Many landlords are concerned about the effects of Section 24. Millions of people will feel its impact – or are already feeling it – which means some landlords will have to reconsider whether staying in the market is the right decision for them. Should a large number of landlords exit the property market, this could lead to a shortage of rental properties, which, in turn, could lead to increased rents and higher levels of homelessness, as people may be unable to pay for housing.

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While the government believes that the impact of Section 24 on landlords will be limited, the truth is that anyone with a loan or mortgage interest on their property will be affected. Smaller portfolios may not be impacted as much, but other landlords will likely pay more taxes than what they receive in net profit, which is troubling.

Another major concern about this tax relief change is that many landlords will look to manage the effects of Section 24 by increasing rents – however, if tenants are unable to afford the rising costs, property owners may have to sell part of their portfolio or even leave the sector entirely.

What Can Landlords Do to Negate the Impact of Section 24?

If you’re paying mortgage on a rental property, then you should look into ways to minimise the impact of Section 24 or even negate it completely. You can accomplish this by changing the way you do business. While the following options may not be the right ones for you, as each individual’s circumstances are different, they can help you to understand your alternatives a bit more.

We can also help you to learn more about Section 24 and what you can do to minimise or negate its effects, so don’t hesitate to send your enquiries to Gorilla Accounting today.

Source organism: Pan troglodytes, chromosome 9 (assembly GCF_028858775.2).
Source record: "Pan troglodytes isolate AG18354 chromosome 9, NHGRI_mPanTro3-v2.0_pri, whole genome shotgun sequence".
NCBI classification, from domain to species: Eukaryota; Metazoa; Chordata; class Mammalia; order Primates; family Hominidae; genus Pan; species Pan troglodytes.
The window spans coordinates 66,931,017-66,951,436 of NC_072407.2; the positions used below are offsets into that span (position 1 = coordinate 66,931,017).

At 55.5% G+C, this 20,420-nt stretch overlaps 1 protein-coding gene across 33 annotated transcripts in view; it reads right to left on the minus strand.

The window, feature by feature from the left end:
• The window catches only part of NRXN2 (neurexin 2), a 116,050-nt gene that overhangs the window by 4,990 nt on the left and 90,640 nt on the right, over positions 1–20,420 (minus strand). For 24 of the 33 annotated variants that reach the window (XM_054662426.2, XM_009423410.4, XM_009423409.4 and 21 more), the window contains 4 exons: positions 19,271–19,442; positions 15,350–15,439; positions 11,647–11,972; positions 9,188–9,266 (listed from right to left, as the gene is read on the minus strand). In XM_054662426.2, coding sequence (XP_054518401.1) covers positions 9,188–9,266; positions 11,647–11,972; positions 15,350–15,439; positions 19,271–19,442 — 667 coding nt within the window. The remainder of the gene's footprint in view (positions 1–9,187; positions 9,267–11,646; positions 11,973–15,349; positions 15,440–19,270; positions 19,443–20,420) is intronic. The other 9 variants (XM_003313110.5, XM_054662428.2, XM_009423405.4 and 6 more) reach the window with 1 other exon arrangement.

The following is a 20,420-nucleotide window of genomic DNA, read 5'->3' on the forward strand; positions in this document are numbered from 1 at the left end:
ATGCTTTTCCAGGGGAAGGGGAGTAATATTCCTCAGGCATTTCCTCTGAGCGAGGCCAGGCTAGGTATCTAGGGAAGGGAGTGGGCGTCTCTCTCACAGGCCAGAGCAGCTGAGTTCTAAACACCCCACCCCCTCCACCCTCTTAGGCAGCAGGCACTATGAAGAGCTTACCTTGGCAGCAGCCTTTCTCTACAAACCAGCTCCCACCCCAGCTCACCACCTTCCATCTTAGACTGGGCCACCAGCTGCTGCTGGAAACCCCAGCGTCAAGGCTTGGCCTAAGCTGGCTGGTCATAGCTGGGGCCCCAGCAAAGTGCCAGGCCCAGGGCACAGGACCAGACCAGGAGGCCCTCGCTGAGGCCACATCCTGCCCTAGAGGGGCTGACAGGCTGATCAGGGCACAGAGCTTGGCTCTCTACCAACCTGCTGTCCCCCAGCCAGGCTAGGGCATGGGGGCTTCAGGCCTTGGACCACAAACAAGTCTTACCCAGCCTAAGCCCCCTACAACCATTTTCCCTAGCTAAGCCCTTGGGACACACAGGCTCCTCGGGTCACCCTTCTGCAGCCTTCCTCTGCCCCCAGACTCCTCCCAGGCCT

Run a Limited Company

For many landlords, incorporating their business is the right option. While there can be some downsides to running rental properties through a limited company (including a higher administrative burden), this also brings many benefits, including the ability to avoid Section 24.

This is because mortgage interest payments are considered a business expense when you own a limited company, so they can be offset against your profits. Other benefits include a lower tax rate and indexation allowance.

Transferring properties into a limited company, however, counts as a sale, which means you would be eligible for Stamp Duty and would have to pay capital gains tax, which can be more expensive than the money you lose through the reduction of mortgage interest relief. In addition, personal allowances and annual exceptions would be gone.

It’s also important to consider that getting a loan when you run a limited company for buy-to-lets can be more difficult to obtain – and can also be costlier. Another thing to take into account is the set-up costs for limited companies as well as the admin involved.

Because we’re limited company accountants, we can easily help you if you’re interested in incorporating your business; or even if you just have questions about the switch. We’ll take care of all paperwork and free up your time to focus on your property business.

Sell Properties

You may also want to sell properties that are no longer profitable in order to reduce the size of your portfolio. This can help you to cut costs (such as fees for lettings agents and maintenance costs) to offset the extra tax you’ll have to pay under Section 24. Getting rid of less lucrative properties can also allow you to pay off the mortgages of your other more profitable homes, which would ensure Section 24 didn’t apply to you.

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Invest in Commercial Property

Some landlords opt to avoid Section 24 by diversifying their portfolio and opting to purchase commercial properties as well, instead of just residential. Investing in these types of properties means you won’t incur the tax relief penalties that you’d pay with residential properties since the amendment only applies to them.